Below is some practical advice you can follow to safeguard your interests for the first time exporter.
1. Select a reputable, reliable and efficient shipping company as your agent to handle your shipments. Even if they might cost you a bit, this cost is negligible when considering the value of your cargo and it is in your interest that it is safely transported.
2. Meet or visit your agent to ensure that they understand your exact requirements. Your agent should be able to guide you on whether you have all the required documentation, permits, licences etc in order for you to export.
3.There are several entities that are involved in an export movement. Understand the roles of each of these entities.
- Removal Company or Haulier – who will come to your warehouse to take away your cargo.
- Freight Forwarder/Customs clearing agent – who will be handling the customs clearance for your cargo. Some removal/forwarding companies have a customs clearance licence and they will do the clearance for you themselves.
- Shipping Line – Many experienced shippers take on the function of negotiating the freight rates and nominating the shipping lines themselves. The shipping line will either have agents or own offices at the Load Port and Discharge Port.
- Destination shipping line office/agent – they are the counterparts of the shipping line at the destination and they issue the final release of cargo to your agent.
- Destination customs clearing agent – could either be the own office of the customs clearing agent at origin or their agent – these people will secure the release of the cargo from the shipping line office/agent and clear the cargo with customs at destination before delivering the cargo to you.
When shipping your cargo, depending on how much you’re shipping and how will depend on some requirements.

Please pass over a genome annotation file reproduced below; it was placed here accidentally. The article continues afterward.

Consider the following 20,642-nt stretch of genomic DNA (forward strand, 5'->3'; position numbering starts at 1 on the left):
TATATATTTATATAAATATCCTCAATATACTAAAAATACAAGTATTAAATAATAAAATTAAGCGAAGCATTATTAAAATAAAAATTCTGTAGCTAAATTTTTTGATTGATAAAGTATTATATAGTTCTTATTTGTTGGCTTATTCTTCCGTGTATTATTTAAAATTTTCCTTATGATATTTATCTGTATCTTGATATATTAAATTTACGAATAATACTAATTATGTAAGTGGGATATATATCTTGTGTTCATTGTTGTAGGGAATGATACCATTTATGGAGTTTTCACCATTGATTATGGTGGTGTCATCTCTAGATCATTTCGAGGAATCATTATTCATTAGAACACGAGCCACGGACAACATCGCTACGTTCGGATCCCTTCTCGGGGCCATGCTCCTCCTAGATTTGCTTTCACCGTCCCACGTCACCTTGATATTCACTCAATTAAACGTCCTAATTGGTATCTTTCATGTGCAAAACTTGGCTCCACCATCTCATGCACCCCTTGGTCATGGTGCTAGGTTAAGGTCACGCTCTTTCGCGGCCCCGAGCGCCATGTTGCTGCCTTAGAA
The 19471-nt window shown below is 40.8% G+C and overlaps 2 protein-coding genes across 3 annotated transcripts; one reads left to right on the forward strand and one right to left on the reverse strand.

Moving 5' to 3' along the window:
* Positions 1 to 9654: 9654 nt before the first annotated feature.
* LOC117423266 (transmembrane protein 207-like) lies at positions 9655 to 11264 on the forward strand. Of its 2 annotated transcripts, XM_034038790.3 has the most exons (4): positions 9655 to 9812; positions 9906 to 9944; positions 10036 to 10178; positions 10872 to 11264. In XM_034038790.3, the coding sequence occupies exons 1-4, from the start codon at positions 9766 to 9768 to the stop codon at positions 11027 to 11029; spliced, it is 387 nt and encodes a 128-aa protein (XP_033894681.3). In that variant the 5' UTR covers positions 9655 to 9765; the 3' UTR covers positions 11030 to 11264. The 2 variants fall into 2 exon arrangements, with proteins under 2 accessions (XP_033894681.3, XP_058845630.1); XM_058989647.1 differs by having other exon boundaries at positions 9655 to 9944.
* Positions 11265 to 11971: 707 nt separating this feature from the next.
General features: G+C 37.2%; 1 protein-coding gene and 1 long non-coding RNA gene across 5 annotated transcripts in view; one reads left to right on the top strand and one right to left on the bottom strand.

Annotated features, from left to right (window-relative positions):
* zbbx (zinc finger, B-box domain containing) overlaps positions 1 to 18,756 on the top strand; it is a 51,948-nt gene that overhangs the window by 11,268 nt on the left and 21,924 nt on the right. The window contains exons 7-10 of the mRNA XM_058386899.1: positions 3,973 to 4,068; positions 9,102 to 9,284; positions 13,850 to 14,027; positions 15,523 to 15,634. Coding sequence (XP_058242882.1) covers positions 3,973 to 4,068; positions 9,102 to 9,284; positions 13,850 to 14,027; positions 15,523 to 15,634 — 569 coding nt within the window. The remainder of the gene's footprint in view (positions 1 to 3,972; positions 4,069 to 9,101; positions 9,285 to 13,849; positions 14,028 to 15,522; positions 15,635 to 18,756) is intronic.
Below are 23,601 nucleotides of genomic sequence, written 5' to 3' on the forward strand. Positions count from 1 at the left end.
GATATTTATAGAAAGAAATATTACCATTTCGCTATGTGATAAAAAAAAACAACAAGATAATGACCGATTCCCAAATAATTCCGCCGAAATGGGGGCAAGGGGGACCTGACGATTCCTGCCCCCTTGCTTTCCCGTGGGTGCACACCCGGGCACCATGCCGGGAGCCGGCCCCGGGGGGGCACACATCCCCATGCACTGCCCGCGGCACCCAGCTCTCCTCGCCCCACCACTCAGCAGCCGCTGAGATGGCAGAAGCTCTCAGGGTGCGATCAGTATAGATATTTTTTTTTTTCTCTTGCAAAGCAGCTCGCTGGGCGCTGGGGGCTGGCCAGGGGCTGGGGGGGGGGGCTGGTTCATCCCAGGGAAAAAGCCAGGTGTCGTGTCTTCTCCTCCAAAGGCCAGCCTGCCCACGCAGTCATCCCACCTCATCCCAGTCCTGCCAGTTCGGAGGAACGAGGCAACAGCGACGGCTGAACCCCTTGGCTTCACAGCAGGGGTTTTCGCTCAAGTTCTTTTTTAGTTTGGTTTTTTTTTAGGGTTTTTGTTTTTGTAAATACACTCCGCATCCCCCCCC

For example, exporting via sea – if you have enough goods to accommodate one Full Container Load (FCL), you will need your own container. If your goods will not warrant its own container, a Less Container Load or LCL, the shipping line will load into containers at the port.
4. Insurance!– This is one of the MOST important parts of the entire process. You need to ensure that the cargo it is covered by insurance via a reputed cargo insurance company with international coverage or presence.
- Make sure that you get the original insurance policy from your broker or insurance company and keep it safe.
- If anything does happen to your cargo, this is one of the most important documents you must produce to recoup your losses.
5. Ascertain and familiarise yourself with the route that your cargo will take from port of load to port of final discharge, and how long it is expected to take, especially if you are shipping your cargo as Less Container Load (LCL) and if the cargo is going to be reworked into another container along the way.
6. Documents that you will receive from your agent:
- Bill of Lading (a detailed list of a ship’s cargo in the form of a receipt given by the master of the ship to the person consigning the goods) – A copy is issued 4 – 5 days after sailing.
- Copies of the documents that have been filed with customs
For an export you may need to supply a Certificate of Origin, packing list and commercial invoice to the agent depending if the country your goods are intended for requires them.
Our logistics team at Express Freight Solutions can handle all of your exporting needs.
Whether you are looking for a single pallet or full load rate, ambient or refrigerated service, Air & Sea or warehousing; at Express Freight Solutions (EFS) we are confident we can offer a first class service across all sectors.
Express Freight Solutions has been a leading provider of freight services and road haulage in the UK since 1996, throughout the 20 years EFS has been based in in the bustling market town of Burnley, Lancashire